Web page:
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Volume 6 Paper 21

Corrosion in Hot Gas Converters of Sulphuric Acid Plant

M.B. Ives, K.S. Coley and J. Rodda
Walter W. Smeltzer Corrosion Laboratory, McMaster University, Hamilton, Ont. L8S 4L7 

Abstract

Weight loss measurements on a range of austenitic stainless steels exposed for up to three years in the hotter sections of SO2/SO3 converters of sulphuric acid plants are compared with the behaviour of similar steels in laboratory-controlled gravimetric experiments in simulated sulphur-containing atmospheres.� The plant data indicate that the alloy currently in common use, S30409, exhibits accelerated corrosion above 630°C.� However, the microstructure is quite stable, with only some sensitization evident in the periods under study. High silicon stainless steels are shown to have superior corrosion resistance at all operating temperatures, but microstructural variations, such as the precipitation of silicon-rich phases, suggest the need for additional mechanical property analysis on the exposed alloys.

Microstructural examination of the scales formed on the alloys after plant exposure indicate that S30409 corrodes by the formation of a sulphate phase which is not protective. The high-silicon alloys demonstrate superior corrosion resistance which is attributed to a silicon-rich phase at the oxide-metal interface.

Keywords: Sulphuric acid production, hot gas converter, sulphur dioxide, stainless steels, silicon effects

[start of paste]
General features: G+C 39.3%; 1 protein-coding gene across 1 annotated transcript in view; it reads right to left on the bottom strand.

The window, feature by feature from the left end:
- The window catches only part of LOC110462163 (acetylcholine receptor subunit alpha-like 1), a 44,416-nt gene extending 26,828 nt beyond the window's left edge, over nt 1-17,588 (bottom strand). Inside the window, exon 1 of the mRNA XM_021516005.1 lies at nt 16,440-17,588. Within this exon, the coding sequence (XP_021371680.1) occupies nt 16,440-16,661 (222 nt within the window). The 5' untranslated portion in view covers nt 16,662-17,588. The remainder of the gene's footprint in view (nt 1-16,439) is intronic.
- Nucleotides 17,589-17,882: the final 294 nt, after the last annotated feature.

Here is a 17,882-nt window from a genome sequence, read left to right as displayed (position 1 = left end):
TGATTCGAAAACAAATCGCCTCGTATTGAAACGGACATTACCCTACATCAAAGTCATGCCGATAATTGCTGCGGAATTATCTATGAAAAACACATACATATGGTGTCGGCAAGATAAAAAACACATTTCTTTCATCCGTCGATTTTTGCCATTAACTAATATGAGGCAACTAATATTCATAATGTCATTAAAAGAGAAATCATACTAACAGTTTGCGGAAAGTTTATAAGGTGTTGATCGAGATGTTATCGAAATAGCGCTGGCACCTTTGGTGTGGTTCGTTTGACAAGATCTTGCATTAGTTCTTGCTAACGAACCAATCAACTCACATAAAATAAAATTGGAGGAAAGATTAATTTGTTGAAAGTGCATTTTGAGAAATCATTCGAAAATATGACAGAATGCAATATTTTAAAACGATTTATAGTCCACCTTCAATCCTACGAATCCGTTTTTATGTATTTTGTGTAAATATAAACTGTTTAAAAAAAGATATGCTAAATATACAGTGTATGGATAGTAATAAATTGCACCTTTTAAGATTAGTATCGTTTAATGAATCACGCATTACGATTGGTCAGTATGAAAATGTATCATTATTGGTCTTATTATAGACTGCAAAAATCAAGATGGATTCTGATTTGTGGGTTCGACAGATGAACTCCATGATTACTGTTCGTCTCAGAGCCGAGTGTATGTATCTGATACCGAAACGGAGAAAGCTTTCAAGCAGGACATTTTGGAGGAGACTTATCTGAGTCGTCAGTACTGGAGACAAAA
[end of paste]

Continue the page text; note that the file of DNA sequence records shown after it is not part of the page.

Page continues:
Introduction

Figure 1.� Schematic of a Converter and Hot Heat Exchanger

Many sulphuric acid plants in Canada use the off-gas from metal smelting operations. Corrosion of the hot gas converter heat exchangers, main body and catalyst support systems has been found to produce significant quantity of scale in the gas stream, requiring regular screening of the catalyst beds, sometimes at higher frequencies than regular scheduled maintenance.

Converter and Heat Exchanger Configuration

The hot gas converter system is designed to optimize the reaction whereby SO2 is converted to SO3. It is a system of vessels which consists of the converter, usually containing four beds of V2O5 catalysts, with heat exchangers located after each catalyst bed, which utilise the heat of the reaction to preheat the incoming gas to the reaction temperature, and cool the reacted gas.�

A schematic is shown in Figure 1.� For simplicity only the one of the heat exchangers is shown. This heat exchanger is located in the gas stream directly after the 1st bed, where the majority of the conversion takes place, the majority of heat is generated, and thus is called the �hot� heat exchanger.� It is the only process vessel between the 1st and 2nd catalyst beds, and therefore the tubes of this heat exchanger, along with the 1st bed support structure and the associated gas ducts, represent the sources of the scale which foul the catalyst bed.

Figure 2 Bottom vestibule of a hot exchanger with some loose scale clearly visible in the tubes.

The photograph in Figure 2 shows the bottom vestibule of the hot exchanger.

In the plant where the 2nd and 3rd bed fouling is the most serious, the materials of construction are AISI 304H for the converter vessel walls, ducting and heat exchanger, while AISI 321 was used as the support screen for the� catalyst bed.

The Alloy Coupon Programme